At just 1.8% of its GDP, India’s public spending on healthcare is among the lowest in the world (Economic Survey of India 2020-21, 2021) – well below the target of 2.5% of GDP in the National Health Policy (2017). These figures hide significant variation between State expenditures at the sub-national levels. While Rajasthan planned to spend 7% of its total expenditure budget on healthcare in 2020-21, Karnataka only allocated 4% of its funds for health in the same period (Kapur et al., 2020).
Several factors may influence a State’s budgetary decisions on healthcare. The per capita income of States varies between Rs. 46,664 for Bihar to Rs. 4,66,585 for Goa. The wealthier States have a greater pool of resources with which to fund healthcare. Further, States receive fiscal transfers from the Union, and allocations for healthcare may depend on whether the Union’s grants are general-purpose or tied to a specific scheme such as National Health Mission and Ayushman Bharat (Khullar et al., 2019). Several studies have found that when States received an increase in untied funds after the Fourteenth Finance Commission award (2015), States did not necessarily allocate the additional resources to healthcare (Alok Kumar et al., 2019) (Khullar et al., 2019) (Kotia & Roy Chowdhury, 2018) (Kapur et al., 2016).
In this research brief, we explore the differences in healthcare expenditure between the high-performing and lower-performing States, as defined by Disability Adjusted Life Years. Our research shows that there is little variation in State expenditure on healthcare as a proportion of total expenditure. States spend between 3.7% and 5.5% of their total expenditure budgets on healthcare – well below the target of 8% of spending in the National Health Policy. These figures do not differ significantly between the high-performing and low-performing States. Nor has the growth rate varied significantly after the States’ share of untied Union funds increased after the Fourteenth Finance Commission award.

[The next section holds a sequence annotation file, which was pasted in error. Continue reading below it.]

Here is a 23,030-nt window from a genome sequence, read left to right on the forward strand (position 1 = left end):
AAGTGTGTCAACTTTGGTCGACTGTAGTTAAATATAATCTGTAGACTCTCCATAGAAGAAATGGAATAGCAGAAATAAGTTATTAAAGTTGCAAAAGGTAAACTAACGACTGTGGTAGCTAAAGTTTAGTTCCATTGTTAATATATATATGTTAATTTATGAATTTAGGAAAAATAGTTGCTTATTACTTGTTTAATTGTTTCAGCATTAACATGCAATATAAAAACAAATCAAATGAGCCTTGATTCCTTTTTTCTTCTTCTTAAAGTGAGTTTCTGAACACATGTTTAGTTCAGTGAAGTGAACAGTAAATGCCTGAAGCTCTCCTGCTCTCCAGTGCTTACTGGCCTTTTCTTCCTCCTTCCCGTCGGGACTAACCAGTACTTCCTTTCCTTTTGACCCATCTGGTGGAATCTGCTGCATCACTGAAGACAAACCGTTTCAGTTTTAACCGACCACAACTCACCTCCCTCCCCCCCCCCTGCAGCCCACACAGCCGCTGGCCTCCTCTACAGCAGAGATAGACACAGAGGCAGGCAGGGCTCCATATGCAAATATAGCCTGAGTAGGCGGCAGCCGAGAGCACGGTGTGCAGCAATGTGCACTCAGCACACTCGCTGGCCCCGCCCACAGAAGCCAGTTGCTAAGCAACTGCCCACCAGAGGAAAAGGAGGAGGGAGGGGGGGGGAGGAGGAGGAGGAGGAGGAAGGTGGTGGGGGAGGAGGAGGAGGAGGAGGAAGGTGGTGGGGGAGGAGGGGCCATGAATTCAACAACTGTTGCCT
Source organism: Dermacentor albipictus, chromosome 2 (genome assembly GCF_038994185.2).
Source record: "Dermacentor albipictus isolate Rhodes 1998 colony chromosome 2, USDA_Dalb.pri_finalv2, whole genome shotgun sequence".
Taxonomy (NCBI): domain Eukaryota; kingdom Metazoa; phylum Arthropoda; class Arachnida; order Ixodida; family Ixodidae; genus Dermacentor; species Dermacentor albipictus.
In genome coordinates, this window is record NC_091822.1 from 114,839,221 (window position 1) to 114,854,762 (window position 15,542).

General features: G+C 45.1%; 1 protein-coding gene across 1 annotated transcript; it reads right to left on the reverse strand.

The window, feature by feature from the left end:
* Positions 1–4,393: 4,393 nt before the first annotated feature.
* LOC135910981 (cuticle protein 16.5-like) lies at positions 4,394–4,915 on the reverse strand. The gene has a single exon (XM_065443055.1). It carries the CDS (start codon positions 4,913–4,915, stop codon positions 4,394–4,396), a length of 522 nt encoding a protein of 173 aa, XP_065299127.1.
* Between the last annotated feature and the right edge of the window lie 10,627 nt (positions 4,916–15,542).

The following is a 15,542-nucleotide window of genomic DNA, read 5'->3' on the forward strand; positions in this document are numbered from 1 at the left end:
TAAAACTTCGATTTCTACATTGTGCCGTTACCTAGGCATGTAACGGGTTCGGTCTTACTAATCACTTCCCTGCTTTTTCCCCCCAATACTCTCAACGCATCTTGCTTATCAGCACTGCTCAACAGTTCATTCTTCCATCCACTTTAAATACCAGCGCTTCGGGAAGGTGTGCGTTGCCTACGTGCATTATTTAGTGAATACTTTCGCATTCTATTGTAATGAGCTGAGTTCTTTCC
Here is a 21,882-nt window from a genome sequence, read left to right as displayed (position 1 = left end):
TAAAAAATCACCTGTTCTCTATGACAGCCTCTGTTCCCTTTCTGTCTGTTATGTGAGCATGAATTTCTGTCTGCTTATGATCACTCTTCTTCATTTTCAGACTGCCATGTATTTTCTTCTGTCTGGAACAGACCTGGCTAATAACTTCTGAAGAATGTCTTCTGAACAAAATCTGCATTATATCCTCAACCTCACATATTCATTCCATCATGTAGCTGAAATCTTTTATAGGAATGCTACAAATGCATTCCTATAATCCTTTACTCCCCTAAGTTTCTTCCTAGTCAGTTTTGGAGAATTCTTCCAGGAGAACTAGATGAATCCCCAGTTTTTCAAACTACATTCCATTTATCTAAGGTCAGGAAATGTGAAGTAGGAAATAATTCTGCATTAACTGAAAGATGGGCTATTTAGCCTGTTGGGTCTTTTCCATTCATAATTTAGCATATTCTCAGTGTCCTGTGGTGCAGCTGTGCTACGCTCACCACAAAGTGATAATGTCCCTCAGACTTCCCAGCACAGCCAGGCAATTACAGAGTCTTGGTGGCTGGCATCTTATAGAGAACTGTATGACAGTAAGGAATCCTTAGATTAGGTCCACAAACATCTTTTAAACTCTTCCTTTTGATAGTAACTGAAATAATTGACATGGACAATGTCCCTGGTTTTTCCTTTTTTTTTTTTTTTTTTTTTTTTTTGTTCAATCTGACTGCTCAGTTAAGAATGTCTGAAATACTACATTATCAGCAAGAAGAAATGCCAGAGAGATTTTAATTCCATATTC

Additionally, we note that high-performing States spend a far greater rupee amount per capita than low-performing States. Even so, higher-performing States spend a far lower share of GSDP on healthcare compared to the low performing States. This indicates a wide disparity in fiscal resources between the high-performing and low performing States and suggests that low-performing States may not have the resources to increase spending on healthcare. Based on this, we argue that there is a need to explore the factors that influence State expenditure, including the availability of fiscal resources, and to address these factors urgently.
To know more, please read our research brief on “Making Healthcare Budgets Count: A Study of State Expenditure on Healthcare” here.
Cite this item
Ashraf, H., & Kumar, A. (2021). Makings Healthcare Budgets Count: A Study of State Expenditure on Healthcare. Dvara Research.
Ashraf, Hasna, and Anupama Kumar. “Making Healthcare Budgets Count: A Study of State Expenditure on Healthcare.” Dvara Research (2021).
Ashraf, Hasna, and Anupama Kumar. 2021. “Making Healthcare Budgets Count: A Study of State Expenditure on Healthcare.” Dvara Research.